Re: Integer Overflow
- From: "christian.bau" <christian.bau@xxxxxxxxxxxxxxxxxx>
- Date: Wed, 29 Dec 2010 10:22:44 -0800 (PST)
On Dec 29, 5:41 pm, jacob navia <ja...@xxxxxxxxxxxx> wrote:
What bothers me is that you seem so upset that I offer a SOLUTION
instead of just allowing UB. Maybe you can offer a BETTER solution?
Upset about offering a solution? No, upset about pretending to offer a
solution. Without thinking things through. As an example, in
c = a + b;
error = (_overflow() | (c + 3 == x));
it is unspecified which is the "last operation" before the call to
_overflow(), whether it is the a + b or the c + 3.
And what does "this is invalid" mean? Does it mean the sequence
d = a + b + c;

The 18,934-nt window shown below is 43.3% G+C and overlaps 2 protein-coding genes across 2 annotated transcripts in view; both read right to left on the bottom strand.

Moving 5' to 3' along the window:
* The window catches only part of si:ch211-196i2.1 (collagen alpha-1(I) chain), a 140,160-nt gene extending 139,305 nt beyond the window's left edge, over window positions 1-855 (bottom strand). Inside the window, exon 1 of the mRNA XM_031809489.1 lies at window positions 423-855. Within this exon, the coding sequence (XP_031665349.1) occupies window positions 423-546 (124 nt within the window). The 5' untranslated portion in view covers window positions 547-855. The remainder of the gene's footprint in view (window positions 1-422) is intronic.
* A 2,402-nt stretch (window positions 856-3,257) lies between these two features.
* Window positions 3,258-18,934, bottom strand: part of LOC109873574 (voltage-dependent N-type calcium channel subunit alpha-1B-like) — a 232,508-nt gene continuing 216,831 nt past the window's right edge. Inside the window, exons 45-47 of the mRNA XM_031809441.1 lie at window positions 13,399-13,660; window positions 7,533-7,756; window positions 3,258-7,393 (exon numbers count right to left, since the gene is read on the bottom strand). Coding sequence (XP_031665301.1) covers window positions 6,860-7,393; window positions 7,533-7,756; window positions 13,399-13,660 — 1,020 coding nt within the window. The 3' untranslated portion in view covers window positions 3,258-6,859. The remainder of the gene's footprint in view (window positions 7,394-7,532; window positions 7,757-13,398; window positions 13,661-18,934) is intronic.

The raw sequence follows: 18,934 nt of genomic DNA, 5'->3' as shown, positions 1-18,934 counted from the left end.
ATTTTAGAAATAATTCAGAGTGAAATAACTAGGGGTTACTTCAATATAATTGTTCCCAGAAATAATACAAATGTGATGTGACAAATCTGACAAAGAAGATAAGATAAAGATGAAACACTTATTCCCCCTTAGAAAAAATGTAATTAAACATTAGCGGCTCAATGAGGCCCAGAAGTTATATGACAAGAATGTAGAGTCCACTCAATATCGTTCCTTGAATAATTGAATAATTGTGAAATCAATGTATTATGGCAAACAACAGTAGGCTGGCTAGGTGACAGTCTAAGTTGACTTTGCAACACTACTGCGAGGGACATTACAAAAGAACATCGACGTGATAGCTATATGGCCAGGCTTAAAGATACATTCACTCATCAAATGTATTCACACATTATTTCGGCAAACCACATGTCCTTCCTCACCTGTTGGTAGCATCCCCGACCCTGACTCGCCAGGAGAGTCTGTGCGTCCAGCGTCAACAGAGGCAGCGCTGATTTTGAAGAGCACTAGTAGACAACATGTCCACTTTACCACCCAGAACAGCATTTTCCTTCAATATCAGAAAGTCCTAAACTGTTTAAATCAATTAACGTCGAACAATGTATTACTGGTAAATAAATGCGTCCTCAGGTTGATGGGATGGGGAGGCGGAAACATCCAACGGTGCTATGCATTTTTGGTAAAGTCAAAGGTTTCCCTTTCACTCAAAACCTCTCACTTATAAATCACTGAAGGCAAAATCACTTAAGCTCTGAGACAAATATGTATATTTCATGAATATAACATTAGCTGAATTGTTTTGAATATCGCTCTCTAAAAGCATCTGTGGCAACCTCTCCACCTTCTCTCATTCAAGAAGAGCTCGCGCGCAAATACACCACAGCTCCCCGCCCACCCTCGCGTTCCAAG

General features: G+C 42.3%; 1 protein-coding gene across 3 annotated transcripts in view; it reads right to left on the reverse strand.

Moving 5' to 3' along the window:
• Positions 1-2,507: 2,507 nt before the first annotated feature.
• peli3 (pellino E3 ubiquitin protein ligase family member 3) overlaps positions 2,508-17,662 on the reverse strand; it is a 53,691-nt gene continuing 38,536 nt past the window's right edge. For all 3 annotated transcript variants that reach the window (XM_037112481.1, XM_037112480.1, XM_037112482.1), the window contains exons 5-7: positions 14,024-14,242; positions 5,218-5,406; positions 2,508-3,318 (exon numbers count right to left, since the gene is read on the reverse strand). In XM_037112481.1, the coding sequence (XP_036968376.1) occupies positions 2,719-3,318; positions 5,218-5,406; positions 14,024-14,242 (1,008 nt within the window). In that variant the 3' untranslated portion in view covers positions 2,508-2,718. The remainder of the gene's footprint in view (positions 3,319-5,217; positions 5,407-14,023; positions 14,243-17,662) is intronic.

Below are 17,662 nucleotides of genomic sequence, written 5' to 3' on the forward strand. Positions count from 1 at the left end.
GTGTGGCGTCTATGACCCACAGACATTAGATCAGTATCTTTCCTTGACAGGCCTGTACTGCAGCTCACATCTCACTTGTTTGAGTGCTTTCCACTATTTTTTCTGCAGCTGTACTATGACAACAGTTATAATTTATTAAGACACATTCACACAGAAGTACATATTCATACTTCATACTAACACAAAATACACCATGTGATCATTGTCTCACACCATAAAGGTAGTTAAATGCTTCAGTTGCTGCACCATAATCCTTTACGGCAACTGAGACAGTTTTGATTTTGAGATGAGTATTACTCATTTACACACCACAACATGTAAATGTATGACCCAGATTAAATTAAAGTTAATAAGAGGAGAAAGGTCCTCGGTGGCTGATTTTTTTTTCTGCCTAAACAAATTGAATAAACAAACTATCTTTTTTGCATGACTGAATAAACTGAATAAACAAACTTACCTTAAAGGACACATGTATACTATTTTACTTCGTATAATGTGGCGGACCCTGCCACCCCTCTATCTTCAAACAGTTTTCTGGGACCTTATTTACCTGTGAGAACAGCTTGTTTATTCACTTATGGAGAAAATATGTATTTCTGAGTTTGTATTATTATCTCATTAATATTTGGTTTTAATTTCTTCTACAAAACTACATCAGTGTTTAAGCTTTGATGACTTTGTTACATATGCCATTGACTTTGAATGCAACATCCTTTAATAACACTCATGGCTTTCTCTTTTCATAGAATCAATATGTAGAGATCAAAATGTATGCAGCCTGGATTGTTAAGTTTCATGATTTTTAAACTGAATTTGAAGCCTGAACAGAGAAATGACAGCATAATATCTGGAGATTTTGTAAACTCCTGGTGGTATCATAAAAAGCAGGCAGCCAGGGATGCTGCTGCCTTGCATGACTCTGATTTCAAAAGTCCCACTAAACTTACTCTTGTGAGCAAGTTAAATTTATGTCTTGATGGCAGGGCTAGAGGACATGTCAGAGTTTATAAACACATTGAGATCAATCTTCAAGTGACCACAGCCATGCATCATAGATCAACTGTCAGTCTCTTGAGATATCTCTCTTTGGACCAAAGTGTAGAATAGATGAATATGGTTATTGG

if (_overflow ()) printf ("There was an overflow\n");
invokes undefined behaviour? Or what?
bool _overflow (int arg);
Definition: The _overflow function will return 0 or 1 and have no
further side effects. The argument to the _overflow function shall not
include any function calls. The result is 1 if any overflow happened
during the evaluation of the function argument as the result of
evaluating one of the operators +, -, *, / or % with integer operands,
and 0 otherwise.
So you just write:
if (_overflow (d = a + b + c)) printf ("There was an overflow\n");
Not quite as simple for the compiler, but then life isn't always